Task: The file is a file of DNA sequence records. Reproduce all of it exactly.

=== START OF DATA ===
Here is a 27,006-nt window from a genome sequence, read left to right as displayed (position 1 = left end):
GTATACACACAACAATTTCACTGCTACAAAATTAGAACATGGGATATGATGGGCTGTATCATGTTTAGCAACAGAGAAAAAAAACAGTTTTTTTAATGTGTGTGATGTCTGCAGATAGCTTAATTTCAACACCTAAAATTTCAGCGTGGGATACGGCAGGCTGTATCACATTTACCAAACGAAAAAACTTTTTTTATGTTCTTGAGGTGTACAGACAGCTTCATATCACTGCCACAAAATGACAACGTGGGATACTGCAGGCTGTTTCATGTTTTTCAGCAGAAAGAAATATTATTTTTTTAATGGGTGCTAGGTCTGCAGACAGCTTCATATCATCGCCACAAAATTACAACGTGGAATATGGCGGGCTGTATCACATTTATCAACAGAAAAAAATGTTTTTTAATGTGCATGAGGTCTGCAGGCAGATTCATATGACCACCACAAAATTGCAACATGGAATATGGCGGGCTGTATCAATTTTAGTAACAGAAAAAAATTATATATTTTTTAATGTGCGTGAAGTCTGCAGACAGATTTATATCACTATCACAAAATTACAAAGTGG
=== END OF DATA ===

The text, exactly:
Here is a 27,006-nt window from a genome sequence, read left to right as displayed (position 1 = left end):
GTATACACACAACAATTTCACTGCTACAAAATTAGAACATGGGATATGATGGGCTGTATCATGTTTAGCAACAGAGAAAAAAAACAGTTTTTTTAATGTGTGTGATGTCTGCAGATAGCTTAATTTCAACACCTAAAATTTCAGCGTGGGATACGGCAGGCTGTATCACATTTACCAAACGAAAAAACTTTTTTTATGTTCTTGAGGTGTACAGACAGCTTCATATCACTGCCACAAAATGACAACGTGGGATACTGCAGGCTGTTTCATGTTTTTCAGCAGAAAGAAATATTATTTTTTTAATGGGTGCTAGGTCTGCAGACAGCTTCATATCATCGCCACAAAATTACAACGTGGAATATGGCGGGCTGTATCACATTTATCAACAGAAAAAAATGTTTTTTAATGTGCATGAGGTCTGCAGGCAGATTCATATGACCACCACAAAATTGCAACATGGAATATGGCGGGCTGTATCAATTTTAGTAACAGAAAAAAATTATATATTTTTTAATGTGCGTGAAGTCTGCAGACAGATTTATATCACTATCACAAAATTACAAAGTGG